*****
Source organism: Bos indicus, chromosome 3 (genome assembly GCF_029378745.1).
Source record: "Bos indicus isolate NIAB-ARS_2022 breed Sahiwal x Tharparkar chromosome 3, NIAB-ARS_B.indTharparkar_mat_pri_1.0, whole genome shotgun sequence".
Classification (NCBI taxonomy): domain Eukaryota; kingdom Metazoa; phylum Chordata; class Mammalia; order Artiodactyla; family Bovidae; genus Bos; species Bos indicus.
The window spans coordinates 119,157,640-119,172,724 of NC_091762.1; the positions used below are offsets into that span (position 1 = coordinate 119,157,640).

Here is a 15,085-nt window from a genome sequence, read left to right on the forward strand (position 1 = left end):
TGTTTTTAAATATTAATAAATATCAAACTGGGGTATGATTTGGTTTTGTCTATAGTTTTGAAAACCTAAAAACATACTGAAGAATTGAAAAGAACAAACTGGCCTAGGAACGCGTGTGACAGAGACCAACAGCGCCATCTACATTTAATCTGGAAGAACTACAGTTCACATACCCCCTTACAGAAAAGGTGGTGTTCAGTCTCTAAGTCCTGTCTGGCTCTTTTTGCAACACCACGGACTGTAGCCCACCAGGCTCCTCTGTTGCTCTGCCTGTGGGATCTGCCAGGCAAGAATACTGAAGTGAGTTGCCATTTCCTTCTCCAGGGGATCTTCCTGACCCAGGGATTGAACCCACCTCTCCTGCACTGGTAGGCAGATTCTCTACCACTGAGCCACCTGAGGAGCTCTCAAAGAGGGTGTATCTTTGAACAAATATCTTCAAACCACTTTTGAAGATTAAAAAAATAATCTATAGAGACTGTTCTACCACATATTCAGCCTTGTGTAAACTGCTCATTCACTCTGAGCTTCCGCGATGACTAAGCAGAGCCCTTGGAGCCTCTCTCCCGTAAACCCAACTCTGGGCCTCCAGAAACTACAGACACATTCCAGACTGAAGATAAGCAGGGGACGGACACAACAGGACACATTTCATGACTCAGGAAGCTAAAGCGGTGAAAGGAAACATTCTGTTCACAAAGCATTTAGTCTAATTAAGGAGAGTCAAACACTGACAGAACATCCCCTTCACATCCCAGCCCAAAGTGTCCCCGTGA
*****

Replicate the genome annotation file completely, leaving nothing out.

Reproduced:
Source organism: Bos indicus, chromosome 3 (genome assembly GCF_029378745.1).
Source record: "Bos indicus isolate NIAB-ARS_2022 breed Sahiwal x Tharparkar chromosome 3, NIAB-ARS_B.indTharparkar_mat_pri_1.0, whole genome shotgun sequence".
Classification (NCBI taxonomy): domain Eukaryota; kingdom Metazoa; phylum Chordata; class Mammalia; order Artiodactyla; family Bovidae; genus Bos; species Bos indicus.
The window spans coordinates 119,157,640-119,172,724 of NC_091762.1; the positions used below are offsets into that span (position 1 = coordinate 119,157,640).

Here is a 15,085-nt window from a genome sequence, read left to right on the forward strand (position 1 = left end):
TGTTTTTAAATATTAATAAATATCAAACTGGGGTATGATTTGGTTTTGTCTATAGTTTTGAAAACCTAAAAACATACTGAAGAATTGAAAAGAACAAACTGGCCTAGGAACGCGTGTGACAGAGACCAACAGCGCCATCTACATTTAATCTGGAAGAACTACAGTTCACATACCCCCTTACAGAAAAGGTGGTGTTCAGTCTCTAAGTCCTGTCTGGCTCTTTTTGCAACACCACGGACTGTAGCCCACCAGGCTCCTCTGTTGCTCTGCCTGTGGGATCTGCCAGGCAAGAATACTGAAGTGAGTTGCCATTTCCTTCTCCAGGGGATCTTCCTGACCCAGGGATTGAACCCACCTCTCCTGCACTGGTAGGCAGATTCTCTACCACTGAGCCACCTGAGGAGCTCTCAAAGAGGGTGTATCTTTGAACAAATATCTTCAAACCACTTTTGAAGATTAAAAAAATAATCTATAGAGACTGTTCTACCACATATTCAGCCTTGTGTAAACTGCTCATTCACTCTGAGCTTCCGCGATGACTAAGCAGAGCCCTTGGAGCCTCTCTCCCGTAAACCCAACTCTGGGCCTCCAGAAACTACAGACACATTCCAGACTGAAGATAAGCAGGGGACGGACACAACAGGACACATTTCATGACTCAGGAAGCTAAAGCGGTGAAAGGAAACATTCTGTTCACAAAGCATTTAGTCTAATTAAGGAGAGTCAAACACTGACAGAACATCCCCTTCACATCCCAGCCCAAAGTGTCCCCGTGA